The Rebirth of Education: Schooling Ain't Learning
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Despite great progress around the world in getting more kids into schools, too many leave without even the most basic skills. In India's rural Andhra Pradesh, for instance, only about one in twenty children in fifth grade can perform basic arithmetic.
The problem is that schooling is not the same as learning. In The Rebirth of Education, Lant Pritchett uses two metaphors from nature to explain why. The first draws on Ori Brafman and Rod Beckstrom's book about the difference between centralized and decentralized organizations, The Starfish and the Spider. Schools systems tend be centralized and suffer from the limitations inherent in top-down designs. The second metaphor is the concept of isomorphic mimicry. Pritchett argues that many developing countries superficially imitate systems that were successful in other nations— much as a nonpoisonous snake mimics the look of a poisonous one.
Pritchett argues that the solution is to allow functional systems to evolve locally out of an environment pressured for success. Such an ecosystem needs to be open to variety and experimentation, locally operated, and flexibly financed. The only main cost is ceding control; the reward would be the rebirth of education suited for today's world.
58, 59, 255 Value-subtracting school systems, 123–24; in Punjab (Pakistan), 124–26; survival of, 144; in Uttar Pradesh (India), 126–29 Venezuela, PISA assessment in, 41 Viarengo, Martina, 44, 200–01 The Visible Hand (Chandler), 205 Vocational licensing, 209 Vouchers, 189–90 Warwick, Donald P., 148–49 Waterman, Robert H., 154 The Wealth of Nations (Smith), 141 Webometrics ranking of universities, 211, 256 “Welfare” economics, 186 Window dressing, reforms as, 134–35 Woessmann, Ludger,
retailers such as Kmart that weakened Sears were themselves eventually confronted by new competitors like Wal-Mart, which has grown to over two million employees. (In a borderline ironic development, Kmart emerged from bankruptcy and bought Sears.) But these retailers are in turn under threat from both specialty superstores and online retailers such as Amazon.com. Retail marketing has gone through several generations of innovation now, and productivity is much higher. This is ecological learning.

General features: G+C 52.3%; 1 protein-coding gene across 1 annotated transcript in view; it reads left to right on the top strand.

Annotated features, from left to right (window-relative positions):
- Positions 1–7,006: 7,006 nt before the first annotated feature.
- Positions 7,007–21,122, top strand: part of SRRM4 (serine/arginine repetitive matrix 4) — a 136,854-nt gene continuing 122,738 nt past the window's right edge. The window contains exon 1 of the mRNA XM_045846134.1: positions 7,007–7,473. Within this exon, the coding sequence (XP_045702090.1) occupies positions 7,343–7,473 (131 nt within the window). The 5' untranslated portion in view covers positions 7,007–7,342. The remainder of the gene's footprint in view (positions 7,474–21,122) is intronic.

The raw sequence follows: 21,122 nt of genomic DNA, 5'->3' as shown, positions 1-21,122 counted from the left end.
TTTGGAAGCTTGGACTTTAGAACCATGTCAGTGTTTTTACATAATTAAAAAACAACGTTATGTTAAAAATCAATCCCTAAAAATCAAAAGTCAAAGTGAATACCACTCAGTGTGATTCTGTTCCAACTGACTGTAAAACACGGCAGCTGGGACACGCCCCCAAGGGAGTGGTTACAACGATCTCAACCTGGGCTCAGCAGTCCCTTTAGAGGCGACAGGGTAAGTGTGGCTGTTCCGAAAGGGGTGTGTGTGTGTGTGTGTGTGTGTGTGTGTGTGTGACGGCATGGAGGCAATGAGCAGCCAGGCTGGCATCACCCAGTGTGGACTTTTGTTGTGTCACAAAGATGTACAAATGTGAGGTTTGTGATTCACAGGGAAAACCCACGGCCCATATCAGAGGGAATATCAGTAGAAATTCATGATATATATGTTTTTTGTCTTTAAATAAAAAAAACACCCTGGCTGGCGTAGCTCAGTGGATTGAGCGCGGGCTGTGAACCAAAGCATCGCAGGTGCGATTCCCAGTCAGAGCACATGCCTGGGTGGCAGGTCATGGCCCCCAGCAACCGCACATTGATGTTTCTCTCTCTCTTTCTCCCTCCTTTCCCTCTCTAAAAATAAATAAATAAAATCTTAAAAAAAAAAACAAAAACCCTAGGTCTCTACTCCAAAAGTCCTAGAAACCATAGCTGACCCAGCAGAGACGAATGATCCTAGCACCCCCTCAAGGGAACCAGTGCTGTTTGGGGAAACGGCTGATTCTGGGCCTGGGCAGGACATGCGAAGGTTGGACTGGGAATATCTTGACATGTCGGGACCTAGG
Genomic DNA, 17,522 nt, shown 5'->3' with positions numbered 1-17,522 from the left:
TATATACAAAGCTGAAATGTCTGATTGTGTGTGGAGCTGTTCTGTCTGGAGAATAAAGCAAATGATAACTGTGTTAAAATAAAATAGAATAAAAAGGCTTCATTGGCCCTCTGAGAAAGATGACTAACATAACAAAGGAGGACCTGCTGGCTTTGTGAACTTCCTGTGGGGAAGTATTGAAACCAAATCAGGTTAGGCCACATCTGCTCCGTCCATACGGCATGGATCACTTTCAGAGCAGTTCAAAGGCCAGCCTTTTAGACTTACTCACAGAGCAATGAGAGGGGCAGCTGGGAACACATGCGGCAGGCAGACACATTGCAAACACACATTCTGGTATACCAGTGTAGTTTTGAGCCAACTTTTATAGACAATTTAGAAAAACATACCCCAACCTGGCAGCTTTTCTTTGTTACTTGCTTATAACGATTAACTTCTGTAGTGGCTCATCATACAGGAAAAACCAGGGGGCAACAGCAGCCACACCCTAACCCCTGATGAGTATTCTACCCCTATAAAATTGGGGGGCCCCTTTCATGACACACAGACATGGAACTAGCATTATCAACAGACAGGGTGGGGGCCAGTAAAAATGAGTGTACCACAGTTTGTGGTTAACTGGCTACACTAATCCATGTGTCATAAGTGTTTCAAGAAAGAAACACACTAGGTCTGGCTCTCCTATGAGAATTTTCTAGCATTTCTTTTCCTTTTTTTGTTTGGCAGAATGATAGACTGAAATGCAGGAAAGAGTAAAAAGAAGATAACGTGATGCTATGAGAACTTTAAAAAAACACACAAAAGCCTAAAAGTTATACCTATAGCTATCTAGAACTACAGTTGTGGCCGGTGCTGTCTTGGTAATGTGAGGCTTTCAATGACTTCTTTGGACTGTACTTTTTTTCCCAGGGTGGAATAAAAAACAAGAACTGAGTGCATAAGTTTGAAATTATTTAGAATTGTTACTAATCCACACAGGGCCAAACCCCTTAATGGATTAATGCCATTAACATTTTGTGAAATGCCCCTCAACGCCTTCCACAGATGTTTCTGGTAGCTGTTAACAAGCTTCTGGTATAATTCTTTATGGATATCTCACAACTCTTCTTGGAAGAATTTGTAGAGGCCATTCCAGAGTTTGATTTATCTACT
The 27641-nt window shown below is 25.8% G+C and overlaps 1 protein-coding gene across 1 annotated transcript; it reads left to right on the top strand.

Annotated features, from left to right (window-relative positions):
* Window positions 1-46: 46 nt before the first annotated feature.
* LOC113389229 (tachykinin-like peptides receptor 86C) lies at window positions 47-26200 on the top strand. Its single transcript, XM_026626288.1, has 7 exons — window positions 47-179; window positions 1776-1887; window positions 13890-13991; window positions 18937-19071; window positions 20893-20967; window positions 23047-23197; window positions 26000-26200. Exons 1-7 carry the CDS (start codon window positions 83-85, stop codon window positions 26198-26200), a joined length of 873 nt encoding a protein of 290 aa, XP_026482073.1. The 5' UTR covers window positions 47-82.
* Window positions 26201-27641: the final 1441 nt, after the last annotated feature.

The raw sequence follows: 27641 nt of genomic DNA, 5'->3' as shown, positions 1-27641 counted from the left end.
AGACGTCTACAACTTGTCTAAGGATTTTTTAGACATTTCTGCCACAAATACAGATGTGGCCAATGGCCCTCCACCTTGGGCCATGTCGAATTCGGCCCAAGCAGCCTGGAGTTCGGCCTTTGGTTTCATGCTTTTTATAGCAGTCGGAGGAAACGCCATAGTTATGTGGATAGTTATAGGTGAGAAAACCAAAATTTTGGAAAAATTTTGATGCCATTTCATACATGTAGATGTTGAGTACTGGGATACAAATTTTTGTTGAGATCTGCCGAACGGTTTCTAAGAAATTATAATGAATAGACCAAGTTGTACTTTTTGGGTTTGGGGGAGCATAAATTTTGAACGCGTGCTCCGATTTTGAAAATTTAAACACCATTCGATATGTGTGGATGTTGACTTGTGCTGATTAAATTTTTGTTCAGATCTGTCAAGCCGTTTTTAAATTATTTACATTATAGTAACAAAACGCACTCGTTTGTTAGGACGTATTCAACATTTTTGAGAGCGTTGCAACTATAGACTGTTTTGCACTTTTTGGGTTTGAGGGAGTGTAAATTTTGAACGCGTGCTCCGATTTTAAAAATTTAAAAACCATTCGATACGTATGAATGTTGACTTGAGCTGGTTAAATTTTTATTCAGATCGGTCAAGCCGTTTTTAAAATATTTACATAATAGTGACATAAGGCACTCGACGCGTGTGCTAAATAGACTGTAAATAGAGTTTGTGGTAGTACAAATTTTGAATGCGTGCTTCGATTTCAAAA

practice. So international experts come with advice that works in functional systems that may backfire because piecemeal advice doesn't take into account how the entire system is wired. Often, experts give advice by examining top performers and telling others, “Be like them.” For instance, a recent report aimed at improving teaching quality in the United States compared the United States to “high-performing” systems (Singapore, Korea, Finland) and found much greater fractions of teachers in
in the elections of 1884 (a defeat from which the party never recovered). From time immemorial it has been recognized that the most important part of education is the set of beliefs, attitudes, dispositions, and values that young people acquire about themselves and their relationship to the natural, social, and political worlds in which they live. In formal schooling, instruction in skills and the inculcation of beliefs are inextricably mixed: there is no part of the curriculum in which what is
actually be a negative tendency toward mediocrity, with a muddle in the middle. Professional, Not Hierarchical, Networks Professional associations that create common professional identities and aspirations can be a powerful force for improvement. Perhaps the single worst consequence of organizing schools around a single spider governmental ministry of education has been the tendency to then organize teachers as if they were workers rather than professionals. All professionals have